Friends of the Earth briefing on COP26

Issued in the blog on November 02, 2021 at 09:32:00.

climate justice now

Governments, civil society, climate justice activists, researchers and journalists from around the world are meeting for the UN climate summit (COP26) in Glasgow. The COP26 summit from the 31st of October to the 12th of November 2022 is a major opportunity to fight for climate justice, put a spotlight on Government promises and demand urgent climate action at local, national and international level.

Friends of the Earth has prepared a briefing with key information about the COP, why it matters, how you can get involved, what are the current obstacles and what the Irish Government must do to overcome them.

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COP26 Global Day of Action for Climate Justice

Issued in the blog on October 29, 2021 at 09:51:00.

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The COP26 UN Climate talks are starting in just a few days! Activists from all over the world are getting ready for a Global Day of Action for climate justice on the 6th November, the first Saturday of the talks. No matter where you are, you can get involved too.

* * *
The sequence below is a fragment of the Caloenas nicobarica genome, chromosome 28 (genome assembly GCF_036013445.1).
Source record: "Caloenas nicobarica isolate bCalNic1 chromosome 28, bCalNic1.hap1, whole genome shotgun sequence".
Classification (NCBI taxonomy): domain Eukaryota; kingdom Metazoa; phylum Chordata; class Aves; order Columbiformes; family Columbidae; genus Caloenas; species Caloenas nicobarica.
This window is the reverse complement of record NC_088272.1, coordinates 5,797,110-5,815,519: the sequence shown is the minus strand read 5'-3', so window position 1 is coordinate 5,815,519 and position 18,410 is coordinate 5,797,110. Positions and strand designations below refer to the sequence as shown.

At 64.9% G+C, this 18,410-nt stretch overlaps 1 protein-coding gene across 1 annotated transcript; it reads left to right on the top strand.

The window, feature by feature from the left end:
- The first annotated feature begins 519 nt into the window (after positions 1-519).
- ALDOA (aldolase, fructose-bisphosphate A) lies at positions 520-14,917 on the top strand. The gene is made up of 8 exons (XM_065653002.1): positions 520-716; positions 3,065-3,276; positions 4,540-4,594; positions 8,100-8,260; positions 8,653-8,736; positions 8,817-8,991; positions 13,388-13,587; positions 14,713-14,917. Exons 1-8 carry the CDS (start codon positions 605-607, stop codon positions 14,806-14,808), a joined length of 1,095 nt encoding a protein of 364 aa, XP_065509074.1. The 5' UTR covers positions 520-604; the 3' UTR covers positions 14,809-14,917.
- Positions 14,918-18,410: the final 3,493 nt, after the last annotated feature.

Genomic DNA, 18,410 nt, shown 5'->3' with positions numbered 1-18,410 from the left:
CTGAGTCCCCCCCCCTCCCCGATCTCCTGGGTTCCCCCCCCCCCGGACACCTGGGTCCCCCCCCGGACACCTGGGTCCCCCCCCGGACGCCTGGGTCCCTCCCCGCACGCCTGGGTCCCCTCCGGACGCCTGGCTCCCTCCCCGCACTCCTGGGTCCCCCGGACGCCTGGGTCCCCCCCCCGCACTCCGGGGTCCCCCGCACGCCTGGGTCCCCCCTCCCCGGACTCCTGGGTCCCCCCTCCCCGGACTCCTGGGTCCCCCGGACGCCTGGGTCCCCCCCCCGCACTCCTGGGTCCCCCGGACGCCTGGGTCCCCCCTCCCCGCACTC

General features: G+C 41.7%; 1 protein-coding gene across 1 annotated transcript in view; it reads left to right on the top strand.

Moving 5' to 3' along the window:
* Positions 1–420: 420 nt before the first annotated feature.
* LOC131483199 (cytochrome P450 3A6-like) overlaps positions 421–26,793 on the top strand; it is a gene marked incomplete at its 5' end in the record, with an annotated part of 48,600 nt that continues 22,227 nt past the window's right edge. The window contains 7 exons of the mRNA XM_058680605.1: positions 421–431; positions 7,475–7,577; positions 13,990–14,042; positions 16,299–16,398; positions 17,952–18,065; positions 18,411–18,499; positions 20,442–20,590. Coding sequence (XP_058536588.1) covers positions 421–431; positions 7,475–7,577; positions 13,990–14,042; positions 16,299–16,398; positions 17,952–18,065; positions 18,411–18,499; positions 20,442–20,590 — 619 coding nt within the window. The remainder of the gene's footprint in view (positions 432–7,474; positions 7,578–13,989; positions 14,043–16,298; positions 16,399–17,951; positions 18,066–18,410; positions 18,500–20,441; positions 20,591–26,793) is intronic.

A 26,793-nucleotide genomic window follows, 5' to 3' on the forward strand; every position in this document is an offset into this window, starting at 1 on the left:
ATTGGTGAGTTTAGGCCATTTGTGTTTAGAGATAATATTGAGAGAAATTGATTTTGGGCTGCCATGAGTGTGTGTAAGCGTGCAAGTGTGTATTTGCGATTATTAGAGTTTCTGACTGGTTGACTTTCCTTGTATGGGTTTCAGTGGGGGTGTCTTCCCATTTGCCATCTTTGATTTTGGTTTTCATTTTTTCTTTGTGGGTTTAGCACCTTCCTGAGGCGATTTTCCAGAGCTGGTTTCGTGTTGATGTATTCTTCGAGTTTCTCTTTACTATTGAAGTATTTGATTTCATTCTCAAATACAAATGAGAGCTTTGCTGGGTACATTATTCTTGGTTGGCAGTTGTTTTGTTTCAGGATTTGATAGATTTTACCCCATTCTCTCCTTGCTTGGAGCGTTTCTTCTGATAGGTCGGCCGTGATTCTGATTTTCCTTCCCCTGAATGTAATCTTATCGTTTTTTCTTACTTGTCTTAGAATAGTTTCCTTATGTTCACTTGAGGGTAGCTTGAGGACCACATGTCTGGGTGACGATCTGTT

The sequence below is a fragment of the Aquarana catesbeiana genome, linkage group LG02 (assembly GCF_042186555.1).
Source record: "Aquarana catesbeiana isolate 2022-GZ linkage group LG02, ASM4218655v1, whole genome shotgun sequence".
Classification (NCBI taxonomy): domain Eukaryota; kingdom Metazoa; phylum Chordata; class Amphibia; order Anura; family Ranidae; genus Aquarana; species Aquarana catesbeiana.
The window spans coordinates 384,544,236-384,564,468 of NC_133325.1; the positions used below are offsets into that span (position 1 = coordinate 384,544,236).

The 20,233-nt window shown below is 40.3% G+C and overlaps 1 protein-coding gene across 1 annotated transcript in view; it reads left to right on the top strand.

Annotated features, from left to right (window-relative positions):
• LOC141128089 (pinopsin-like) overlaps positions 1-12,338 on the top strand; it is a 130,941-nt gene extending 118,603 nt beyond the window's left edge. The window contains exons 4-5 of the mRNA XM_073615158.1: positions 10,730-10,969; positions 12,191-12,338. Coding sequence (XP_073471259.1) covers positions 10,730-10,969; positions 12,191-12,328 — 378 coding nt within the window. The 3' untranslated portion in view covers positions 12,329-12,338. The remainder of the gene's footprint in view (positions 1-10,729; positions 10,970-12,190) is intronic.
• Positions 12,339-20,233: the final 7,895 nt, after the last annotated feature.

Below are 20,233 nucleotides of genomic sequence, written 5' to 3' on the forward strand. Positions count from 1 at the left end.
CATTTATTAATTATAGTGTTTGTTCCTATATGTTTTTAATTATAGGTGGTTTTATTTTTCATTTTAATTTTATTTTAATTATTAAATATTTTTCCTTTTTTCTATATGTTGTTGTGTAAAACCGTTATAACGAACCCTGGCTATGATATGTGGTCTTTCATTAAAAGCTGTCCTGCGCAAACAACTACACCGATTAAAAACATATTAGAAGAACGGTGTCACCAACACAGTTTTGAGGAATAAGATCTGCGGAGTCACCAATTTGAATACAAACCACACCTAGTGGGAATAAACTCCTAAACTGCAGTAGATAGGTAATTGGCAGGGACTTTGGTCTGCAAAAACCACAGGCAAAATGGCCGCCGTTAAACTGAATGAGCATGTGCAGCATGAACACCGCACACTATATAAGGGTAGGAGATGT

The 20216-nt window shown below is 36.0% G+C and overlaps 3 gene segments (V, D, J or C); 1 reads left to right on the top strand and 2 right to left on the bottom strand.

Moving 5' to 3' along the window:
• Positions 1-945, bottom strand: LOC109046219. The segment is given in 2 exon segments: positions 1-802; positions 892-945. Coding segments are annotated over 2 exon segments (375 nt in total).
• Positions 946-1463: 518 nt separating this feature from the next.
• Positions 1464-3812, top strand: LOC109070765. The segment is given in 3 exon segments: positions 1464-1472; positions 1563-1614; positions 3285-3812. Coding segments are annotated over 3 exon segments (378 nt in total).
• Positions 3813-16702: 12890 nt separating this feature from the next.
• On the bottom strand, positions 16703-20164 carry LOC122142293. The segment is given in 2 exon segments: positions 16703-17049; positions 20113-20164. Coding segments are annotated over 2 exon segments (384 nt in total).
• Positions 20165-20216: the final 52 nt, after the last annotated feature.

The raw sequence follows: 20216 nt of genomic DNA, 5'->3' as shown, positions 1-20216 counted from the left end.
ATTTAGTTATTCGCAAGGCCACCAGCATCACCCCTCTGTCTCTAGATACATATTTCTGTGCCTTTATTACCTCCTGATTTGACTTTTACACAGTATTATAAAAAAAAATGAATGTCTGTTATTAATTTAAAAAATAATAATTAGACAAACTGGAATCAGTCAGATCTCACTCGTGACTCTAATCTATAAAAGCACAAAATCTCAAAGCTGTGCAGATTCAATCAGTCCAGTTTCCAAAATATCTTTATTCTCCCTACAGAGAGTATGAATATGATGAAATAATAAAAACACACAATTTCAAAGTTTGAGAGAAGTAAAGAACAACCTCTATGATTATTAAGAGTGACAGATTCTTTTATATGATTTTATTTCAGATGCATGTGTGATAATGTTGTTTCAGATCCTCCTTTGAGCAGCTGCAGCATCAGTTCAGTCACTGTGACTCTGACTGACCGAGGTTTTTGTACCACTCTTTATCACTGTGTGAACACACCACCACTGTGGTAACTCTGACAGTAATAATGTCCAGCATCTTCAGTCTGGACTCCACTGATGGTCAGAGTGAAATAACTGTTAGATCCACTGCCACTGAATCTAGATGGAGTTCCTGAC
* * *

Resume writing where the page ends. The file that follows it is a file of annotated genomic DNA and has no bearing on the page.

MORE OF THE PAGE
Grassroots groups and trade unions have organised a march in Dublin city centre at 12 noon on the 6th of November for the Global Day of Action in response to the call to action from the civil society COP26 Coalition in the UK.

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Poll finds overwhelming public support for plan to halve climate pollution

Issued in news on October 28, 2021 at 08:24:00.

Poll results - Oct 2021.JPG

Three times as many people think the impact of climate action will be "mostly positive" as think it will be "mostly negative"